Cybersecurity experts 'under-equipped' to tackle Covid-19 remote working demands

News by Andrew McCorkell

IT professionals are struggling to keep pace with the increased demands brought on by a massive increase in remote working, according to research from ManageEngine.

More than half (59 per cent) of IT teams believe they are either “under-equipped or still have some way to go” to tackle the security and privacy demands of remote working, new research from ManageEngine has found.

It comes despite 72 per cent of IT teams stating that the IT Service Management in their organisation continues to be effective despite remote working conditions.

The research from the enterprise IT management provider focused on the impact of remote working and Covid-19 on IT service management (ITSM).

Kumaravel Ramakrishnan, product manager at ManageEngine, said: "The fact that only 40 per cent of organisations feel that they are properly equipped to tackle the increasing security and privacy concerns arising due to remote work is disturbing.
"Organisations should take a two pronged approach to mitigate security and privacy threats by applying the right tools and processes and more importantly, by educating employees on threats like social engineering, ransomware, phishing and building a culture of privacy."  

The research found that:

  • 38 per cent cite user training and knowledge sharing being the greatest challenge of remote ITSM, closely followed by managing IT assets (36 per cent)
  • 16 per cent believe they are still under-equipped to cope with remote working, over three months into global lockdowns
  • Nearly one-third (29 per cent) of the organisations feel they did not do enough prior testing of their business continuity action plan, with the other major areas of improvement being better knowledge management (42 per cent) and IT asset and BYOD policies (32 per cent)

ManageEngine surveyed 519 IT professionals across a range of topics.

The survey asked 15 questions across five areas asking about the impact of employee remote working; financial and asset management implications; security and governance issues; third-party services and technology assistance and business continuity success levels.

Jamie Akhtar, CEO and co-founder of CyberSmart said businesses are in a difficult position right now and with many employees using their own devices or just working from home, IT security measures are both more important than ever and more difficult to enforce.

Akhtar said: “42 per cent of staff state that their company’s security policies (like needing to have an IT admin install new software) make it more difficult to do their job. This is why education is so important.

“IT teams need to both develop clear security strategies for remote working and explain to staff what is at risk if they do not follow them. These plans should require the fundamentals of cyber hygiene even for employee personal devices.

"These include strong password protection, up-to-date software and firewalls, and secured home networks."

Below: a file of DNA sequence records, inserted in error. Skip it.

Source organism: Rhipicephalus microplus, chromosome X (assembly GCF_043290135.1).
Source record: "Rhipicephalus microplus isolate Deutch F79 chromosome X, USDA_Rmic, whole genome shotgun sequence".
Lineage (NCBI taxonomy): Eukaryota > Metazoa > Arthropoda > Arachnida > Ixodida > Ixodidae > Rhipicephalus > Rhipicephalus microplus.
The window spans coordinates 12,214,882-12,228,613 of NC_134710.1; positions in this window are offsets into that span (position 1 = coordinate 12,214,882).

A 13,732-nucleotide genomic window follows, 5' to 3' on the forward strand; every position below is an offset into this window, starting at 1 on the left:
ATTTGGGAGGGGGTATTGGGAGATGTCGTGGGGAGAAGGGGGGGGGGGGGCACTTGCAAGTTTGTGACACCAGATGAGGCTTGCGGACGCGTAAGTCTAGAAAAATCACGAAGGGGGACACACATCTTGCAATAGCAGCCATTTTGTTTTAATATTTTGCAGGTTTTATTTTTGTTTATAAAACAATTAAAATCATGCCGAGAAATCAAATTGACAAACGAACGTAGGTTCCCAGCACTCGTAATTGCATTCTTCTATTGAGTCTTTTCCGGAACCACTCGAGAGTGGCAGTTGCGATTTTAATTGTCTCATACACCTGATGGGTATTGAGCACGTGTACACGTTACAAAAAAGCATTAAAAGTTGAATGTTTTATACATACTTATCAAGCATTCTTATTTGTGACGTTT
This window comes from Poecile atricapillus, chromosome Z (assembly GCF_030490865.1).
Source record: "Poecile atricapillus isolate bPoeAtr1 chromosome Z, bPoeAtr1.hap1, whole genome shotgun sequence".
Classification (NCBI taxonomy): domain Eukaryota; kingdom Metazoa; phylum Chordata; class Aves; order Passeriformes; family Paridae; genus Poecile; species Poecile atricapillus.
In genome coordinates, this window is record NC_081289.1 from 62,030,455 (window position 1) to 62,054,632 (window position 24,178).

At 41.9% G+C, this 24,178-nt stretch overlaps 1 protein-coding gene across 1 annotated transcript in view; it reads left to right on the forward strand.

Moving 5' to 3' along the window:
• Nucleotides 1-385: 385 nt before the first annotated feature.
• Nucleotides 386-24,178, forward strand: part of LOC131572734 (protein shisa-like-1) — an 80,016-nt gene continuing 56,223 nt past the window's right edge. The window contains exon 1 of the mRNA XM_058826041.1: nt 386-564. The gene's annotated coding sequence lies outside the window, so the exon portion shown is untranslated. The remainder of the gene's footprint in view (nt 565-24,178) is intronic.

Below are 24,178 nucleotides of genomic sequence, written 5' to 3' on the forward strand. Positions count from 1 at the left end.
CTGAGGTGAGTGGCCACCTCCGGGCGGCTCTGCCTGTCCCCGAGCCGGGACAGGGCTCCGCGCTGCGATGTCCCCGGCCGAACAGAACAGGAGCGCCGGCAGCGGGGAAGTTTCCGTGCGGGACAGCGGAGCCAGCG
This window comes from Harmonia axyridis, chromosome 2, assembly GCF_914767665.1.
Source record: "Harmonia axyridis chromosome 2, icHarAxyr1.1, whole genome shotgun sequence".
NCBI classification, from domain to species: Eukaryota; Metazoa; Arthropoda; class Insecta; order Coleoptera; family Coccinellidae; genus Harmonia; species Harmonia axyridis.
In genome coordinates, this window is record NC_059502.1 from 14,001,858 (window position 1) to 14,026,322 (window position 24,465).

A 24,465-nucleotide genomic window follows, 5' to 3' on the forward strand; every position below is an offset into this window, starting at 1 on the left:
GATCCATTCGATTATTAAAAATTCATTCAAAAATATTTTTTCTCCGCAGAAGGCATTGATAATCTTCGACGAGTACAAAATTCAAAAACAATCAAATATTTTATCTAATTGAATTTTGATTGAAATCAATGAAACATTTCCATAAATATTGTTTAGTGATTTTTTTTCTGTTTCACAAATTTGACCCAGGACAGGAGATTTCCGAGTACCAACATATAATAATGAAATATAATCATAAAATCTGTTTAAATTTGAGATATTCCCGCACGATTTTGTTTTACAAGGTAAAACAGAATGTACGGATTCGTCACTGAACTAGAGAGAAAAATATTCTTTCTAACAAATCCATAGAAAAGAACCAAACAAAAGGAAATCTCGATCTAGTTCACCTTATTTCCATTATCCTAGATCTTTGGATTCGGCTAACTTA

Javvad Malik, Security Awareness Advocate at KnowBe4 said that knowledge sharing and being able to effectively train employees has become quite the challenge.

Malik added: “While there are undoubtedly many technical challenges to having the workforce working remotely, procedures and knowledge sharing are perhaps the most important, yet, often overlooked aspects. 

“In the office environment, many issues can be quickly resolved with a tap on the shoulder, this is removed when working from home, and when faced with a multitude of communication channels such as email, instant messaging, video calls, phone calls, text messages etc, it can be easy to become overwhelmed.

"At the same time, criminals are actively trying to take advantage of these by phishing users by masquerading as the IT team, colleagues, or execs. 

“It's therefore important that organisations set clear guidelines out for communication, both in terms of how employees should reach out for assistance, and how to expect inbound communication."

Niamh Muldoon, senior director of trust and security at OneLogin: said: “The key thing to understand if businesses are to move forward in the hybrid working model is that traditional security approaches are no longer enough. End-users no longer have the security controls afforded to them when they were based in their offices full-time - these controls are no longer present in this hybrid model. Organisations need to understand this and review the existing model, applying a new security model and program to their hybrid operating environment.
"Identity is the most important aspect to this new hybrid operating model - understanding who and what device is trying to log into their business environment systems and associated applications. Streamlining identity with IDAAS technology solutions will support organisations in continuing to deliver quality IT services while balancing cost and risk for the organisation."

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